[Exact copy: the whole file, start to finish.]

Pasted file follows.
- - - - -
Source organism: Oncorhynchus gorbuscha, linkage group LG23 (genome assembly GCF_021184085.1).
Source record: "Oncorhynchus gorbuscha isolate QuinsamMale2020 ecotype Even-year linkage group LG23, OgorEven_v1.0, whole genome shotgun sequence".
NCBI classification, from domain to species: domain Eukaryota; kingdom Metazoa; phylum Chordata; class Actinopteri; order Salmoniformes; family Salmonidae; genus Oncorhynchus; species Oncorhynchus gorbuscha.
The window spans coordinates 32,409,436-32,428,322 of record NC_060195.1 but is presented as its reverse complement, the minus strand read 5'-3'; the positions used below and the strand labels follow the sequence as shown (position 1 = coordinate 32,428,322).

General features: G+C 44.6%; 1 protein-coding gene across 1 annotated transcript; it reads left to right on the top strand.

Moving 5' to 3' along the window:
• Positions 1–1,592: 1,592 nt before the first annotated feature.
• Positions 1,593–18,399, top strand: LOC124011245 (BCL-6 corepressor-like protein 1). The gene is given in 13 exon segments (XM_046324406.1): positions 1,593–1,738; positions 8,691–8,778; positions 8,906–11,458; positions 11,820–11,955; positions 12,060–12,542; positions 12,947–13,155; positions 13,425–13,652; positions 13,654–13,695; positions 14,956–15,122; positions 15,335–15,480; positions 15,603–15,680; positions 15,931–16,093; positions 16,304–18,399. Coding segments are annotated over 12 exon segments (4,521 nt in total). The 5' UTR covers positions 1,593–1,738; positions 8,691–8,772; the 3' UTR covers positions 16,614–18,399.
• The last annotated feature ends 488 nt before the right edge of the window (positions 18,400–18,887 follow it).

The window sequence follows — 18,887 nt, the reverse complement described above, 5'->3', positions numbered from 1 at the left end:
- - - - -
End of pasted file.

Source organism: Oncorhynchus gorbuscha, linkage group LG23 (genome assembly GCF_021184085.1).
Source record: "Oncorhynchus gorbuscha isolate QuinsamMale2020 ecotype Even-year linkage group LG23, OgorEven_v1.0, whole genome shotgun sequence".
NCBI classification, from domain to species: domain Eukaryota; kingdom Metazoa; phylum Chordata; class Actinopteri; order Salmoniformes; family Salmonidae; genus Oncorhynchus; species Oncorhynchus gorbuscha.
The window spans coordinates 32,409,436-32,428,322 of record NC_060195.1 but is presented as its reverse complement, the minus strand read 5'-3'; the positions used below and the strand labels follow the sequence as shown (position 1 = coordinate 32,428,322).

General features: G+C 44.6%; 1 protein-coding gene across 1 annotated transcript; it reads left to right on the top strand.

Moving 5' to 3' along the window:
• Positions 1–1,592: 1,592 nt before the first annotated feature.
• Positions 1,593–18,399, top strand: LOC124011245 (BCL-6 corepressor-like protein 1). The gene is given in 13 exon segments (XM_046324406.1): positions 1,593–1,738; positions 8,691–8,778; positions 8,906–11,458; positions 11,820–11,955; positions 12,060–12,542; positions 12,947–13,155; positions 13,425–13,652; positions 13,654–13,695; positions 14,956–15,122; positions 15,335–15,480; positions 15,603–15,680; positions 15,931–16,093; positions 16,304–18,399. Coding segments are annotated over 12 exon segments (4,521 nt in total). The 5' UTR covers positions 1,593–1,738; positions 8,691–8,772; the 3' UTR covers positions 16,614–18,399.
• The last annotated feature ends 488 nt before the right edge of the window (positions 18,400–18,887 follow it).

The window sequence follows — 18,887 nt, the reverse complement described above, 5'->3', positions numbered from 1 at the left end: